Justice signs vaccination bill, but measure will not go into effect until early next year

CHARLESTON, W.Va. — Gov. Jim Justice on Friday signed legislation allowing exemptions for coronavirus vaccinations, but the law will not go into effect until January.

Gov. Jim Justice

The state Legislature last week passed the measure, which allows workers to provide documentation by a medical professional or notarized certification on religious beliefs to bypass a requirement to get vaccinated.

The bill will go into effect in 90 days.

“I know people have strong beliefs — you know, religious beliefs — or medical considerations, and I get every bit of that,” Justice said during Friday’s coronavirus briefing. “That was not part of my bill when I put it upstairs, but it was amended to say that we’re not going to go into effect until January ’22.”

Justice said he hopes employers will provide exemptions to employees despite the law not yet being effective.

Brian Dayton

“I know they will. I know they will,” he said. “They’re trying to stop this dreaded disease, they’re trying to do what’s right and everything, but at the same time, sometimes maybe in trying to look at the big picture, we don’t look maybe deep enough at the smaller picture.”

Multiple groups criticized the bill; the West Virginia Hospital Association and West Virginia Chamber of Commerce told lawmakers earlier this month that federal requirements would supersede the law once federal officials finalize rules.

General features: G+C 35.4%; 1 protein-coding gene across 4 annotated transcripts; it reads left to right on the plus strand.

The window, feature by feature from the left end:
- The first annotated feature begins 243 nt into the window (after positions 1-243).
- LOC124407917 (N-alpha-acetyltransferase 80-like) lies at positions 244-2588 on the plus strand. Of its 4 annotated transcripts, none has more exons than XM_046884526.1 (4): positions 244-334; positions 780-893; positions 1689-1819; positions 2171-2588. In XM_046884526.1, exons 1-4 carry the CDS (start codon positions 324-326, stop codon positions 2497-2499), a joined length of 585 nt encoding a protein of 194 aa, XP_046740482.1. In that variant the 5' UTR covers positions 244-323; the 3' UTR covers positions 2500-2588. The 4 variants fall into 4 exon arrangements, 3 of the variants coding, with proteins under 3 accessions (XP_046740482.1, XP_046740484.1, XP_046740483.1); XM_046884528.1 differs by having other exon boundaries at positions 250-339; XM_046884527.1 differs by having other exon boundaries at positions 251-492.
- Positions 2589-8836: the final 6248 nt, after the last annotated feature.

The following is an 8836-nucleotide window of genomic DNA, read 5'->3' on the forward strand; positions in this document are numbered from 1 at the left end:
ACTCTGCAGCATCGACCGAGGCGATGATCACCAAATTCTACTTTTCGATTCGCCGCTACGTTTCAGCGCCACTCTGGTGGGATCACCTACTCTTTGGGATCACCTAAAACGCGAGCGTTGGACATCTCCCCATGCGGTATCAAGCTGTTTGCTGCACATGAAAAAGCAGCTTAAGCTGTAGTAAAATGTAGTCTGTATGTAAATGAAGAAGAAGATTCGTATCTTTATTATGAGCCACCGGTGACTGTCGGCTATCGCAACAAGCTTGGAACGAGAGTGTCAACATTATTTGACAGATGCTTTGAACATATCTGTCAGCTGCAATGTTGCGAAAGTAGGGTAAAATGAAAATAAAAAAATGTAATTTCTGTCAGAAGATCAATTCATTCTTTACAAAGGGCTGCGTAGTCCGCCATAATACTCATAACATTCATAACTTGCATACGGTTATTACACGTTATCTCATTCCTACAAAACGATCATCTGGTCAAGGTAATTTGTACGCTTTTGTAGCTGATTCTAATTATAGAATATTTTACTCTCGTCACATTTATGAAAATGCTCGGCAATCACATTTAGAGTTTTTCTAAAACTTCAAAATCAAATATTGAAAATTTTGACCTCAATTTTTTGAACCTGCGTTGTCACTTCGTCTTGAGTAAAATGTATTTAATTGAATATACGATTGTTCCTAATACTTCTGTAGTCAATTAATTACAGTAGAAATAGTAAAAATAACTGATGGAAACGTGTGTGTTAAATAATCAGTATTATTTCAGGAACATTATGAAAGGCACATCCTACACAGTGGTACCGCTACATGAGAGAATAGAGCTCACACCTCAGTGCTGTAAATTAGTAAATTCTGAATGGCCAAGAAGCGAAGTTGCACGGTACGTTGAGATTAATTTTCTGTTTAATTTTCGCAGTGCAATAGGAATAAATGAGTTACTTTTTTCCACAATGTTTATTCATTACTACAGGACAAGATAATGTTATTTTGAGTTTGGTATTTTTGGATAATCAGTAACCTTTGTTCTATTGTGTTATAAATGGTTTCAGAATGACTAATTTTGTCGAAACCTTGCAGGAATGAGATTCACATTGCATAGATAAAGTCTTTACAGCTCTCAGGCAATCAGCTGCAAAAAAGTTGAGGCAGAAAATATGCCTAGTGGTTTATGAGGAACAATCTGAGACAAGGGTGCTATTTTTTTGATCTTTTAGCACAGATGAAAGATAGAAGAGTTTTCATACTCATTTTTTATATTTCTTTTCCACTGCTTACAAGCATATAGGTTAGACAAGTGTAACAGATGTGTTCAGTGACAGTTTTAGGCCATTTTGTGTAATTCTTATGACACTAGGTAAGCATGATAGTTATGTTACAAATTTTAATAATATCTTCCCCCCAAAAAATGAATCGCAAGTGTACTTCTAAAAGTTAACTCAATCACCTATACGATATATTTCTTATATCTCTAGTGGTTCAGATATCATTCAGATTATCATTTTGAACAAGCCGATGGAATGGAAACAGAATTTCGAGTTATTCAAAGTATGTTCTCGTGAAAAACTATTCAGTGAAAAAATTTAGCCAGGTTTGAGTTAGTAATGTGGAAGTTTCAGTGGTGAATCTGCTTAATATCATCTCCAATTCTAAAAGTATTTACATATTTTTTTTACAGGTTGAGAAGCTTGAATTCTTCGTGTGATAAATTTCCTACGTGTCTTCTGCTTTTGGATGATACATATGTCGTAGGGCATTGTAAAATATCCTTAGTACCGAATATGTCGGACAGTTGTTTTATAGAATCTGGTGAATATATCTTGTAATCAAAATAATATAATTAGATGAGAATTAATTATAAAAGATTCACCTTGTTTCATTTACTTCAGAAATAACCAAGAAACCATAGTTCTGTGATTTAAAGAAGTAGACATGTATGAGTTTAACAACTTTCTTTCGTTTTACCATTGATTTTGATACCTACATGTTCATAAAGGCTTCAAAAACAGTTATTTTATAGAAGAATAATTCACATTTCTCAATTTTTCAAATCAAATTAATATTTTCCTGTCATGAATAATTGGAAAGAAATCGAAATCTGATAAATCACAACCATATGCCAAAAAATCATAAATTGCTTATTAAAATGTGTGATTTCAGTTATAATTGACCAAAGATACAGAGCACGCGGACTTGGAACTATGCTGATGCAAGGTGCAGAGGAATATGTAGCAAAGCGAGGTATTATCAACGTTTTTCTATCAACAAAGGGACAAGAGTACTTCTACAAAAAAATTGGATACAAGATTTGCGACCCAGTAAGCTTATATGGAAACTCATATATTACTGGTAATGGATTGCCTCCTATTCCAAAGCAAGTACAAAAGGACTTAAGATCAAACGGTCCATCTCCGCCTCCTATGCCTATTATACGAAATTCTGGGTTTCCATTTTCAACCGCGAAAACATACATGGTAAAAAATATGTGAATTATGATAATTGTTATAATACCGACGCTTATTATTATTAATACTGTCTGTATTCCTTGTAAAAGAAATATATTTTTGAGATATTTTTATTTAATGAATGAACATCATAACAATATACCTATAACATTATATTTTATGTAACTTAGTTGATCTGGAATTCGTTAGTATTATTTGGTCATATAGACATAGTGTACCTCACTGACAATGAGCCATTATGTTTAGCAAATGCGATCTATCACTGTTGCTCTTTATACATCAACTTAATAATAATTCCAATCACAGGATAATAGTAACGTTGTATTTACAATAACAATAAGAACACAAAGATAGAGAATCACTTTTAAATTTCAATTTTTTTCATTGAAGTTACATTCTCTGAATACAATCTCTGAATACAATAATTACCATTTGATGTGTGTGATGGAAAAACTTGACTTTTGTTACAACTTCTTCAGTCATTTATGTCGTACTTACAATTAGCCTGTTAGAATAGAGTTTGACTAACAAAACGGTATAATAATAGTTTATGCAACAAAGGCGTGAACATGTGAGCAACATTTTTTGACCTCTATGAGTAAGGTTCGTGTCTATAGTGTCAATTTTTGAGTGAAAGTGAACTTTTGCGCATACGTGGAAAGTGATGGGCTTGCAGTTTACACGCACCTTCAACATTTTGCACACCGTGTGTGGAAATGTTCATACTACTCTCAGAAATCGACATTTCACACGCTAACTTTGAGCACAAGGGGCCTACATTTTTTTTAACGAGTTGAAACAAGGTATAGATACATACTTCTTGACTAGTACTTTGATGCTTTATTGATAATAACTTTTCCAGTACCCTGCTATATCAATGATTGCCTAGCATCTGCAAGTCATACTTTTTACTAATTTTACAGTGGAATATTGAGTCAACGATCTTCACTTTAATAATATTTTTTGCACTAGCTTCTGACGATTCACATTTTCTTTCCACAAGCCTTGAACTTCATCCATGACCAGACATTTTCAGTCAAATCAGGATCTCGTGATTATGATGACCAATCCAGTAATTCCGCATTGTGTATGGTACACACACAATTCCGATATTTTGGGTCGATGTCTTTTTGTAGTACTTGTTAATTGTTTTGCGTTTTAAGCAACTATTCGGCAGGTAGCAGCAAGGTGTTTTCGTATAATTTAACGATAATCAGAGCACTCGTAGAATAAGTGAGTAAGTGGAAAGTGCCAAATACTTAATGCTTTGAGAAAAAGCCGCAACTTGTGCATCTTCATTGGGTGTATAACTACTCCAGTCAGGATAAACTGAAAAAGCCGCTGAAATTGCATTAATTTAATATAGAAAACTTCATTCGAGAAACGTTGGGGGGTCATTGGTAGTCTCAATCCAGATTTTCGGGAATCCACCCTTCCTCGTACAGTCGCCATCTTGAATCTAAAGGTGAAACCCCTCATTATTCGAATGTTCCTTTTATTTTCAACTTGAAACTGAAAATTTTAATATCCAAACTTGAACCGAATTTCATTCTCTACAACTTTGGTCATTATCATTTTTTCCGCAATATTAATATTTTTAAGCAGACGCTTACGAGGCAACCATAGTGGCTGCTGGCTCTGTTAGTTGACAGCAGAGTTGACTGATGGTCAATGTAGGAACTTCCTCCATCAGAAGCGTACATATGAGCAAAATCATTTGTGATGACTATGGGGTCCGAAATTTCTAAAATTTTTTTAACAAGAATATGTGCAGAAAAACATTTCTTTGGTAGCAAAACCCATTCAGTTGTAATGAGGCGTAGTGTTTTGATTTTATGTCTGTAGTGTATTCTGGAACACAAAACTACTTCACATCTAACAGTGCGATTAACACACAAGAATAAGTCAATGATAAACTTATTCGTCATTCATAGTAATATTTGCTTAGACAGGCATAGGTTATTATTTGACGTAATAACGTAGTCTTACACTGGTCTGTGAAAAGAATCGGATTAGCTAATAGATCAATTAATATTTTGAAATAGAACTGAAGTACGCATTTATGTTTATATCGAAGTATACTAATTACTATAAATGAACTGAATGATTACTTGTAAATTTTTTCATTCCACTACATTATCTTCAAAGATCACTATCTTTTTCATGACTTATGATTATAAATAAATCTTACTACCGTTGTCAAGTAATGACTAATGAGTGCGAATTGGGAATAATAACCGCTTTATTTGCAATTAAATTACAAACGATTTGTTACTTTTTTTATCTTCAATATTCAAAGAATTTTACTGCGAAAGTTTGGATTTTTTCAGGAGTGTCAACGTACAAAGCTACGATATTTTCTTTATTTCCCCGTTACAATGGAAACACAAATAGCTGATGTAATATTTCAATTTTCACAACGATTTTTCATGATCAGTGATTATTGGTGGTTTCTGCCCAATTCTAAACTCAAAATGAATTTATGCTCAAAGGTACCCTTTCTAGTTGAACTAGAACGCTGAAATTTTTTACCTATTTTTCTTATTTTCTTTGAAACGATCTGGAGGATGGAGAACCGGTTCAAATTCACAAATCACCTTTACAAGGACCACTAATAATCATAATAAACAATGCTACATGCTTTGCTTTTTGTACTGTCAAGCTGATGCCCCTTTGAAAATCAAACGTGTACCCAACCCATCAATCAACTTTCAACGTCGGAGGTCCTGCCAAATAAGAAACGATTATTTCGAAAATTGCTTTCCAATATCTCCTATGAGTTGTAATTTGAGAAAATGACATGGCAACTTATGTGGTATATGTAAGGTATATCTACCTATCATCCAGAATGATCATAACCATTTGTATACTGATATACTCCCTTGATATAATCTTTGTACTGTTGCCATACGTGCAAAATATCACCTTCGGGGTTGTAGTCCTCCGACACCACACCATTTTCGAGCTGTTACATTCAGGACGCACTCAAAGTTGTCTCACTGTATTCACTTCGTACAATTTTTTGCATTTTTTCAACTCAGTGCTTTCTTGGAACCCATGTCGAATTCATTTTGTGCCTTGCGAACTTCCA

Brian Dayton, the Chamber of Commerce’s vice president for policy and advocacy, said the group is still in opposition.

Brandon Steele

“What was initially described when it was introduced as simply reciting what is in federal law is, in fact, much more broad than that,” he said last week on “MetroNews Talkline.”

“It’s really going to cause a lot of problems for employers in West Virginia, we believe, both that do have COVID-19 immunization policy and those that may not but may have done something to try to incentivize their employees to get the COVID-19 vaccine.”

Delegate Brandon Steele, R-Raleigh, argued the state law would complement federal regulations.

The Kanawha-Charleston Health Department reports the following updated COVID numbers for October 23, 2021. Today, 53 new cases of COVID were identified.

“This is about giving people who have legitimate exemptions a pathway to make sure they are not losing their job,” he said.





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